As police investigations into the brutal death of Iraqi-American Shaima Alawadi continue, a number of clues have surfaced that suggest that the killing may not necessarily have been a hate crime. While the daughter of Alawadi claimed to have found a handwritten note near her mother telling the family to go back to where they came from, forensic analysis is looking into the origin of the note. And some uncertainties have arisen. One family member has also suggested that Alawadi was planning to divorce her husband and other sources indicate that her daughter was stuck in a pending arranged marriage to a cousin.
With questions on the internal dynamics of the Alawadi family structure and the source of the aforementioned note, we are no longer certain of the motivations behind the crime; in light of this uncertainty, I find it important to explore both domestic violence and racism in and towards the Muslim community.
Domestic violence is real. Just as it exists in the greater American community (up to 1 in 4 women experience or will experience domestic violence in their lifetime), domestic abuse exists in the Muslim-American community as well. Although statistics are limited on the topic, a 2009 survey found that 12-18% of Muslims in the United States experience physical abuse and about 30-40% experience emotional abuse. All communities have long shied away from discussing and actively battling domestic abuse due to its sensitivity and its perception as a “private issue”; it has only recently been publicly addressed in the Muslim community by groups like the North-American Islamic Shelter for the Abused (NISA) and Muslim Men Against Domestic Abuse (MMADA).
Domestic violence is a problem that plagues us all alike. Much like Christianity, Judaism, and other world religions, Islam calls for marriages to be based on love, equality, and compassion and in no way condones violence or abuse. But despite these teachings, abuse takes place.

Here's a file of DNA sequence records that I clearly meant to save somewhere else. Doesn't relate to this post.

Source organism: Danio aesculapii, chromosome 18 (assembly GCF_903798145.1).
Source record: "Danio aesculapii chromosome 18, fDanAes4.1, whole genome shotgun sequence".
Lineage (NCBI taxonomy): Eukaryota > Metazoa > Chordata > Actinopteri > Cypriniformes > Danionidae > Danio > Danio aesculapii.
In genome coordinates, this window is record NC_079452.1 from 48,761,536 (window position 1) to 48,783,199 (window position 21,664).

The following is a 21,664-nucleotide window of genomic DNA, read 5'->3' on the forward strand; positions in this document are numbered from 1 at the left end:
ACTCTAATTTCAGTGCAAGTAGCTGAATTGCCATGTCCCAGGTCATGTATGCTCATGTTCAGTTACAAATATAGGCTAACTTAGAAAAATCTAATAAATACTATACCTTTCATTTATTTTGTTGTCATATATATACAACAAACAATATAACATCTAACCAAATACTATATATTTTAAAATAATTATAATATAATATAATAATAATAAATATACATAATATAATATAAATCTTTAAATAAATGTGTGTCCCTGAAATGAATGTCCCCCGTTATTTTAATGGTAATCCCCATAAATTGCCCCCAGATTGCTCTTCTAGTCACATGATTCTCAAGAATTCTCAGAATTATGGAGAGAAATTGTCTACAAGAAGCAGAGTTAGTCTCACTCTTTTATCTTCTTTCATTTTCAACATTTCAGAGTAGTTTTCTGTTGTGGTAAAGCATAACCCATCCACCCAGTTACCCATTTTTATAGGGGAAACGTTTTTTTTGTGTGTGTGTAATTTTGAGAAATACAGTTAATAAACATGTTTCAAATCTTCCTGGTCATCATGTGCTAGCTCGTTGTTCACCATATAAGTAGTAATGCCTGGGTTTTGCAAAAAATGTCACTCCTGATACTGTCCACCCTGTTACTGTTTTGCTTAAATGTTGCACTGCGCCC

But, racism is real too. Just as it exists towards a number of minority groups in the United States (with a shockingly-high documented 887 anti-Jewish hate crimes in 2010), racism has also targeted the Muslim-American community. According to FBI statistics from 2010, there were 160 documented incidents of hate crimes against Muslims, a significant spike from previous years. While the numbers are helpful to some, they do not tell the full story and are likely to be underreported. Coupled with these officially-recorded incidents are anecdotes of children who have been bullied and called “ragheads,” women who have been told to “go back to where you came from,” calls to ban Sharia law in Oklahoma (side note: Who told you that we wanted to implement it there in the first place?) and Republican nominees who compete in the “Islam-bashing” game.
I’m uncertain whether Alawadi’s death was the product of domestic abuse, a racist hate crime, or even a third motivation that has yet to surface. I’m uncertain where investigations will take us and whether we will ever uncover the brutal murderer behind this incident.
What I am certain of, however, is that the five Alawadi children lost their mother in a brutal beating last month and that the El Cajon community lost a dear neighbor and friend. I am also certain of the sanctity of human life, and I will continue to mourn, commemorate and call to justice for victims of domestic violence, racism, and murder alike. My religion teaches me this and my humanity confirms it.